By Rob Gaunt, MSN, FNP-C
Faculty, College of Nursing and Health Care Professions
Alzheimer’s, the most common form of dementia, affects nearly five million people over the age of 60 in the United States. That number doubles after the age of 65. It has become the sixth leading cause of death in the United States. This amounts to one in three seniors or death from Alzheimer’s every 65 seconds.
In 2019 the cost of caring for Alzheimer’s is estimated to be $290 billion. By 2050 it could be a high a $1.1 trillion. Most of the burden to care for these individuals will fall on family, providing the care in their homes. More than 16 million Americans are performing this care. Of that number, 60 percent are children of the person with Alzheimer’s and 16 percent are spouses.
They provide nearly 18.5 billion hours of care annually valued at $234 Billion. Alzheimer’s account for twice as many hospitals stays per year. This will amount to $195 billion in Medicare and Medicaid payments in 2019 alone.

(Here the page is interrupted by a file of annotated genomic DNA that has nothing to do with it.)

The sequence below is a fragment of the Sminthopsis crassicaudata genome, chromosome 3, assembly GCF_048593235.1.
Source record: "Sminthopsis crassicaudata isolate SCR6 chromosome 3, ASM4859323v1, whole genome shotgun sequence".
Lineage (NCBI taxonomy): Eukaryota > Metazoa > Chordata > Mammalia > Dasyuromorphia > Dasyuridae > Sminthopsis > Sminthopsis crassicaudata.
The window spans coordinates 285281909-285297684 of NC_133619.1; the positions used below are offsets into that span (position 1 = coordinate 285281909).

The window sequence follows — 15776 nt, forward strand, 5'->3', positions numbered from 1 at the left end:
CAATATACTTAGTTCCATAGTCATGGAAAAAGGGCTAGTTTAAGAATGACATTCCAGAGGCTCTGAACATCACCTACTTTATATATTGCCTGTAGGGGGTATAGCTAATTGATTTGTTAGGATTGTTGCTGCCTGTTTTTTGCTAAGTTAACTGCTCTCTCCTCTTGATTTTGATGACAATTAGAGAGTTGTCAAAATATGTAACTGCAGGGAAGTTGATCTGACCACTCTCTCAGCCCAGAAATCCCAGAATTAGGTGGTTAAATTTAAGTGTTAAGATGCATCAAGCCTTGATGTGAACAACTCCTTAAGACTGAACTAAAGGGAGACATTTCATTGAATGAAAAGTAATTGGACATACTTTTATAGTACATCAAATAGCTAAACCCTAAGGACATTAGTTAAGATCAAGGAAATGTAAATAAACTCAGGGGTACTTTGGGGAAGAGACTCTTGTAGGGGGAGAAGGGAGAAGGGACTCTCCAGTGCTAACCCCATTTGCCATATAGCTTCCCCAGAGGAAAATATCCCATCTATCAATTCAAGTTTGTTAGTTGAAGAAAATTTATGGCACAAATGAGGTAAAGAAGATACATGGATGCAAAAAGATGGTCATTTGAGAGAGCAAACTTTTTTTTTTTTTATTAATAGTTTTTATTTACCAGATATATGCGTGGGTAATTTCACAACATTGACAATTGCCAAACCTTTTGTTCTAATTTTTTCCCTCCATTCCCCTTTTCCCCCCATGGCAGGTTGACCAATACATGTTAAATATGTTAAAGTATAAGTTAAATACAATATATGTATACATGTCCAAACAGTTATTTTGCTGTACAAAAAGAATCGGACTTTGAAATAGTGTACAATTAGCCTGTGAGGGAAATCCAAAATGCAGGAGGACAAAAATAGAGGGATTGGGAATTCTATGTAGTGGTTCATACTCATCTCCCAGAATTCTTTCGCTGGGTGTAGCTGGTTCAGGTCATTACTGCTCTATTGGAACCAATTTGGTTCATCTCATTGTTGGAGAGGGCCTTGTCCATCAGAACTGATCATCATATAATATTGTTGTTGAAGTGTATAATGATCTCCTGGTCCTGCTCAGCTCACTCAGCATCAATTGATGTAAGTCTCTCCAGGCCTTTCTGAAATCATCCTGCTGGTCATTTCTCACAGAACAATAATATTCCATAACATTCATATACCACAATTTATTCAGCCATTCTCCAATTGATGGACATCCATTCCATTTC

Some of you may become involved in this care as provider’s, nurses, and therapists. Still, others could be on the leading edge of providing much-needed research in developing new therapies and medications.
Are you as Grand Canyon University Nursing students prepared to take on the challenge? As a nurse in the hospital, home care, or hospice setting be ready to take of these individuals. Our nurse practitioner students will need to know the latest assessment and treatment guidelines.
Our student’s in STEM programs, are you ready to discover the newest tools to provide early detection for this disease? Are you up to the challenge of developing new therapeutic treatments and medications to help these individuals? For all of our GCU students and graduates, find your purpose in helping those with Alzheimer’s disease.
The College of Nursing and Health Care Professions helps students prepare for rewarding careers in the healthcare field. Learn more by visiting our website or contacting us using the green Request More Information button at the top of the page
- Alzheimer’s Facts and Figures. (n.d.). Retrieved from https://www.alz.org/alzheimers-dementia/facts-figures
The views and opinions expressed in this article are those of the author’s and do not necessarily reflect the official policy or position of Grand Canyon University. Any sources cited were accurate as of the publish date.